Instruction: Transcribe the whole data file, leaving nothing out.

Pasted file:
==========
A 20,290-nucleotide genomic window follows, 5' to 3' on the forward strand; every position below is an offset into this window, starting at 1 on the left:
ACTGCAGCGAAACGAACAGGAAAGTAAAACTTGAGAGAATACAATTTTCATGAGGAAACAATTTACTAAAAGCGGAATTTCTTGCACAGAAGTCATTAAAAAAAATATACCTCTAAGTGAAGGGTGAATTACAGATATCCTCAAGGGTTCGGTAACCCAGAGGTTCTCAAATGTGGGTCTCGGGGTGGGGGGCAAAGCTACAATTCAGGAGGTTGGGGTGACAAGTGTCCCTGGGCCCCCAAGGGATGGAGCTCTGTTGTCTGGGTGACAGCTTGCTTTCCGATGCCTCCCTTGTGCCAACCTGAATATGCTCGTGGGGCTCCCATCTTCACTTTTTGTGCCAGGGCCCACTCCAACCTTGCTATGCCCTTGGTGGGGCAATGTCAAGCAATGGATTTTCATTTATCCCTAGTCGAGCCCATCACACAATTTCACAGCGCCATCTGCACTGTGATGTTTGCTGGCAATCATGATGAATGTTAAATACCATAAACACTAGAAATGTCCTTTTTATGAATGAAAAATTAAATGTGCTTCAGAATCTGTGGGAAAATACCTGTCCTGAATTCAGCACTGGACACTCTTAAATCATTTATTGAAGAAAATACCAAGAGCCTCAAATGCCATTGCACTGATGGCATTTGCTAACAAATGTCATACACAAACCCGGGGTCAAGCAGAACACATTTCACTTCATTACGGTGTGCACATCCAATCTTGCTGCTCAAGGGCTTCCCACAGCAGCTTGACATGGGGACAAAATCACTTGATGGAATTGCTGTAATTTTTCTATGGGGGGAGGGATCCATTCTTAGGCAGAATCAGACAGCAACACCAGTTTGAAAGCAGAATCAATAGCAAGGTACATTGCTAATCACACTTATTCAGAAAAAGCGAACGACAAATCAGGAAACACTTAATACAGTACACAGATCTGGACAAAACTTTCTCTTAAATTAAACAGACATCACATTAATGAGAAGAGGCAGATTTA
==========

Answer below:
A 20,290-nucleotide genomic window follows, 5' to 3' on the forward strand; every position below is an offset into this window, starting at 1 on the left:
ACTGCAGCGAAACGAACAGGAAAGTAAAACTTGAGAGAATACAATTTTCATGAGGAAACAATTTACTAAAAGCGGAATTTCTTGCACAGAAGTCATTAAAAAAAATATACCTCTAAGTGAAGGGTGAATTACAGATATCCTCAAGGGTTCGGTAACCCAGAGGTTCTCAAATGTGGGTCTCGGGGTGGGGGGCAAAGCTACAATTCAGGAGGTTGGGGTGACAAGTGTCCCTGGGCCCCCAAGGGATGGAGCTCTGTTGTCTGGGTGACAGCTTGCTTTCCGATGCCTCCCTTGTGCCAACCTGAATATGCTCGTGGGGCTCCCATCTTCACTTTTTGTGCCAGGGCCCACTCCAACCTTGCTATGCCCTTGGTGGGGCAATGTCAAGCAATGGATTTTCATTTATCCCTAGTCGAGCCCATCACACAATTTCACAGCGCCATCTGCACTGTGATGTTTGCTGGCAATCATGATGAATGTTAAATACCATAAACACTAGAAATGTCCTTTTTATGAATGAAAAATTAAATGTGCTTCAGAATCTGTGGGAAAATACCTGTCCTGAATTCAGCACTGGACACTCTTAAATCATTTATTGAAGAAAATACCAAGAGCCTCAAATGCCATTGCACTGATGGCATTTGCTAACAAATGTCATACACAAACCCGGGGTCAAGCAGAACACATTTCACTTCATTACGGTGTGCACATCCAATCTTGCTGCTCAAGGGCTTCCCACAGCAGCTTGACATGGGGACAAAATCACTTGATGGAATTGCTGTAATTTTTCTATGGGGGGAGGGATCCATTCTTAGGCAGAATCAGACAGCAACACCAGTTTGAAAGCAGAATCAATAGCAAGGTACATTGCTAATCACACTTATTCAGAAAAAGCGAACGACAAATCAGGAAACACTTAATACAGTACACAGATCTGGACAAAACTTTCTCTTAAATTAAACAGACATCACATTAATGAGAAGAGGCAGATTTA